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Prasa Seeks Control of Hydroelectric Plants

By on March 7, 2019

Editor’s note: The following was first published in the March 7 – 13, 2019, issue of Caribbean Business.

Because the Puerto Rico Aqueduct & Sewer Authority (Prasa) does not have preferential power rates and most hydroelectric powerplants are owned by the energy utility, there is a need to ensure that water resources are protected in the event the Puerto Electric Power Authority (Prepa) is privatized.

Prasa’s director of infrastructure, José Javier Rivera, said that according to the island’s Waters Act, the leading use of the island’s water resources is for human consumption and that sometimes goes against the idea of using water to generate power. Every time water is used to operate a hydroelectric powerplant to generate electricity, there are not enough water resources to provide drinking water to citizens during a drought.

Rivera made his remarks during a panel discussion during the conference, “Caribbean Strong: Building Resilience with Equity,” organized by the Puerto Rico Science, Technology & Research Trust. He said Prasa is very interested in gaining control of the island’s hydroelectric powerplants. Currently, 21 hydroelectric units at 11 sites and three irrigation systems are owned by Prepa. “We need to secure those assets and that is something being discussed…. It is in our fiscal plan,” he said.

Prasa’s fiscal plan calls for the water utility to obtain the hydroelectric plants to also supply its own energy needs, or about 100 megawatts of power, through an agreement in which Prasa is expected to assume the operation of the hydroelectric generating units, including reservoirs, irrigation systems and all related equipment. Prepa will then credit Prasa for all power generated through the hydroelectric facilities in its monthly consumption invoice. Because a group of towns is creating a consortium to obtain control of the Toro Negro Hydroelectric Powerplant for their energy needs, Rivera said in an aside that Prasa has been raising a red flag.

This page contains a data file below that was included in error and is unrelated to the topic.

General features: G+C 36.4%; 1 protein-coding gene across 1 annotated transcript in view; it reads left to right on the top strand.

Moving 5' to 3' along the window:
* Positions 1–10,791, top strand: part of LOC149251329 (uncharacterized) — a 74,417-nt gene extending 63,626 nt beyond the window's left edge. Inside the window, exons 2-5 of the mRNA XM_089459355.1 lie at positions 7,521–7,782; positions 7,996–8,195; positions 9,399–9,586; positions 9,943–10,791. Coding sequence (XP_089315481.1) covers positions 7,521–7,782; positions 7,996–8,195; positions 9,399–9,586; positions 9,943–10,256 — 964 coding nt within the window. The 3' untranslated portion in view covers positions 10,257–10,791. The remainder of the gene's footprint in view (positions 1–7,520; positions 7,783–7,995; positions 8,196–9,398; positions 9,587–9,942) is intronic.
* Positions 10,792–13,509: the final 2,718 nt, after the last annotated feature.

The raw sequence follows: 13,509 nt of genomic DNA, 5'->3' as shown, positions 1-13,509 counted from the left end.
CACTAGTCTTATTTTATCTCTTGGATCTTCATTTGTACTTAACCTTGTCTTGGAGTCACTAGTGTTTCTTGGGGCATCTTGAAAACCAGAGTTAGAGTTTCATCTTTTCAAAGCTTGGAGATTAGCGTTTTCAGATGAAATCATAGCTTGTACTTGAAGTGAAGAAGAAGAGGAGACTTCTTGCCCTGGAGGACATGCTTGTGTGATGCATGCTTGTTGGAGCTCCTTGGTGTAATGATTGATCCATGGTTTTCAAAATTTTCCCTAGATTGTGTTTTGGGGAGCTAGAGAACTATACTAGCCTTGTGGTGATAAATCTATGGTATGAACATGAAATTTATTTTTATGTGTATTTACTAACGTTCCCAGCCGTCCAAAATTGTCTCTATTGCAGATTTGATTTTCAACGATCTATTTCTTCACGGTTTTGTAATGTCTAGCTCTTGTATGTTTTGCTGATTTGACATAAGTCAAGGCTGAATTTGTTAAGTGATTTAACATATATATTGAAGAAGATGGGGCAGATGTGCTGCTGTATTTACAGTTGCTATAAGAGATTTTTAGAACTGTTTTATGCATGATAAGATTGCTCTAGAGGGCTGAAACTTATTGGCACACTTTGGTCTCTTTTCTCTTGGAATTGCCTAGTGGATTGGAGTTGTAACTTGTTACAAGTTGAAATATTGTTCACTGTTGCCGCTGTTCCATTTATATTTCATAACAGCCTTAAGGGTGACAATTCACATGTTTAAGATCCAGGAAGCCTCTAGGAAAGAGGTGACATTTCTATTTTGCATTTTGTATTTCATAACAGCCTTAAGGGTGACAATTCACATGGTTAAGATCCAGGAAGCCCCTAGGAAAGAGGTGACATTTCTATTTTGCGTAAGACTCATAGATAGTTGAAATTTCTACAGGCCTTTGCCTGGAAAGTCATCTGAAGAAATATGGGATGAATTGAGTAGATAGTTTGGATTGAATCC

“But more than that, any energy-related decision must take into account that the main use of water resources is domestic,” he said.

Storm-hardened perspectives

Rivera was part of a panel that also included the participation of Fernando Padilla, director of Prepa’s project management office; Ed Batalla, director of energy for Navigant, a consultant for Prepa; and T-Mobile Vice President Jorge Martel. The panel was moderated by Caribbean Business Executive Editor Philipe Schoene Roura. The four spoke about the challenges they faced to bring back infrastructure after Hurricane Maria in 2017 and the lessons they learned.

Batalla noted that after Hurricane Andrew devastated the “Sunshine State” in the 1990s, Florida Power & Light learned that the most important ingredient is the deployment of resources.

“When the ‘all clear’ is given, you can have a process to methodically restore the grid…. Their goal is to restore within 24 hours. It can be done with willpower and the desire,” he said.

Padilla, in that regard, noted that Prepa lost 2,500 employees over the past four years. It currently has about 6,000 workers. Asked how he sees the island’s future energy needs, Padilla said “natural gas with renewables is the current path to transform the energy sector. Parallel to that, renewables, particularly solar, integrate resiliency as well.”

But what is feasible? Batalla replied that dividing the island into eight regions powered by minigrids will bring resiliency. These solar-powered facilities must also rely on batteries used as small backup generators.

“We need batteries with solar because the sun does not always shine, but batteries can sustain energy for six hours. So, you need small generators…. I think the renewable plan is feasible. You just need to make sure it is properly integrated,” he said.

T-Mobile’s Martel highlighted challenges in the aftermath of the storm and touted low band improvements to the telecom network.

Puerto Rico Electric Power Authority Under Risk of Receivership

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